'Brexit will test Anglo-Irish relations as never before'
As historian and commentator Dr Éamon Phoenix reflects on the highs and lows of Ireland's relationship with Britain over the past 100 years, he says that the coming months, where politicians wrestle to come up with solutions for Brexit and a border backstop, Anglo-Irish relations will be tested like never before
IT wasn’t meant to be like this. Just seven years ago the first official royal visit to Dublin in 100 years seemed to mark the high point in Anglo-Irish diplomacy; a new era of cordiality and co-operation in the wake of the Good Friday Agreement and the partnership of Britain and Ireland as members of the evolving European Union.
Gone were the bad old days of megaphone diplomacy and recurring tensions over border security, extradition, policing and fair employment in the north.
The piece de resistance of Queen Elizabeth’s historic visit was undoubtedly the dinner in Dublin Castle hosted by the Ardoyne-born President Mary McAleese.
There, in the presence of Taoiseach Enda Kenny, British prime minister David Cameron and Stormont's First and Deputy First Ministers from the DUP and Sinn Féin respectively, the queen intoned her inaugural greeting in the Irish language once suppressed by her predecessors.
She went on to speak of the ‘golden thread’ which linked the peoples of the two islands and of how in the long, conflicted history of Anglo-Irish relations there were things which might have been done better or perhaps not at all. Little wonder that the Irish President was moved to respond with a spontaneous, ‘Wow!’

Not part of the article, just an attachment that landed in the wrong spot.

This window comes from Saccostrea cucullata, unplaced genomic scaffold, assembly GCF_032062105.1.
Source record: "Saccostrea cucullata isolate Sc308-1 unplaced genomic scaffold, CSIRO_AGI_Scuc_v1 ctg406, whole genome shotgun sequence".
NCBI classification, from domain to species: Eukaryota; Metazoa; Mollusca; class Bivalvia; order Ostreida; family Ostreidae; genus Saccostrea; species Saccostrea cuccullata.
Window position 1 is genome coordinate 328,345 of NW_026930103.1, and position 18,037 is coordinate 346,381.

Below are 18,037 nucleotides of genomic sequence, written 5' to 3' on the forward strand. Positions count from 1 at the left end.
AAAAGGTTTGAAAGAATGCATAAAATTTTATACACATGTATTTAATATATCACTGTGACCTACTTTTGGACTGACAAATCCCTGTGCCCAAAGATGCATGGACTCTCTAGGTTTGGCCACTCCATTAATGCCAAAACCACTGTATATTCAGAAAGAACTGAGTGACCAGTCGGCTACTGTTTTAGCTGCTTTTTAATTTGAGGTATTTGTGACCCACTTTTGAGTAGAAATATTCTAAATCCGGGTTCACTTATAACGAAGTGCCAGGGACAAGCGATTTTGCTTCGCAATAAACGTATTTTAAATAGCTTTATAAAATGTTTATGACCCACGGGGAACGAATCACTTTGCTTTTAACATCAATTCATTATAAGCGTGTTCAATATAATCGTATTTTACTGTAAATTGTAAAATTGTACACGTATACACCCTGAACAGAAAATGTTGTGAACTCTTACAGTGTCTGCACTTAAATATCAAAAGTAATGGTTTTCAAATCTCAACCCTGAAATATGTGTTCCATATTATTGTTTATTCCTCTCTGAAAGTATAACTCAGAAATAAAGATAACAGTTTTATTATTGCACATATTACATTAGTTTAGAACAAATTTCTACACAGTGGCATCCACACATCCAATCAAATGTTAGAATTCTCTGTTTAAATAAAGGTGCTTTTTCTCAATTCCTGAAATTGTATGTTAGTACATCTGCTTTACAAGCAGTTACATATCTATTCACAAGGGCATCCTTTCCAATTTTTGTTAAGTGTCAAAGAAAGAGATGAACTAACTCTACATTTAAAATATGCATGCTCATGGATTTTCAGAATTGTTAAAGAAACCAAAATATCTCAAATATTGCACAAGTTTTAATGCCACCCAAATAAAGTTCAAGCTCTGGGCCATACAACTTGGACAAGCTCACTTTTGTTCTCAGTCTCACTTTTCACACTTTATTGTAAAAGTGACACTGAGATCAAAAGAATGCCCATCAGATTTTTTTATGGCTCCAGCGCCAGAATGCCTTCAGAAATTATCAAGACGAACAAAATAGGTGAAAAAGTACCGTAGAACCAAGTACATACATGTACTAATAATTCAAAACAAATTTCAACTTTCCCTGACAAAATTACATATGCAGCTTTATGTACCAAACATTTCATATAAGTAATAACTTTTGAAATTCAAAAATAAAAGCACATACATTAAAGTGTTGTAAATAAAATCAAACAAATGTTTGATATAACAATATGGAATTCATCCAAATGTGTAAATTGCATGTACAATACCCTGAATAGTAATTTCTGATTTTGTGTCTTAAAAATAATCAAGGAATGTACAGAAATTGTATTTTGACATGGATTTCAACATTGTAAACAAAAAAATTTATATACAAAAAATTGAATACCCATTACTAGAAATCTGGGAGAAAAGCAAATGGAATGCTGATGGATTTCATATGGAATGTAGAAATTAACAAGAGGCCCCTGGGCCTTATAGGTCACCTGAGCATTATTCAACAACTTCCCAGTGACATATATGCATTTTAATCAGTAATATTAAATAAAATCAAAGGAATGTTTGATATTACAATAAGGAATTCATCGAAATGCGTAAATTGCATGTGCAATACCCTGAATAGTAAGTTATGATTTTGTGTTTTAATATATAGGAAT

That event in Dublin Castle now seems a very long time ago.
Over the past three years, in particular, the shock decision of the UK (essentially England and Wales) to leave the European Union has darkened the scene.
Since 23 June 2016 the destabilisation of the political elites, both Tory and Labour, and the re-invention of the DUP as born-again Brexiteers and the emergence of the Irish ‘backstop’ has put the Dublin-London relationship under immense strain.
As the poet Yeats wrote about impact of another turning point in Anglo-Irish relations, the Easter Rising, ‘All is changed, changed utterly’.
Yet over the last century, Anglo-Irish relations have ebbed and flowed, especially in face of major global and continental crises.
The failure of the British government to implement the 1914 Home Rule Act - the clear demand of Nationalist Ireland - in face of the threat of violence from Ulster Unionism and the Conservative Party, not only ‘strained the British Constitution to breaking point’ but, led directly to the 1916 Rising.
Despite the shabby treatment of the moderate Nationalist parliamentarian, John Redmond by Asquith and Law, the Rising lacked popular support.
But the subsequent execution of the leaders alienated Irish public opinion from British rule. British policy effectively destroyed the constitutional nationalism of John Redmond, a Home Ruler and imperialist, who had controversially encouraged 200,000 Nationalist Irishmen to join the rush to the colours at the outbreak of war in 1914.
In the post-war 1918 general election, the incoming Tory-dominated coalition government was faced with a Sinn Féin landslide in Ireland and the demand for an Irish Republic.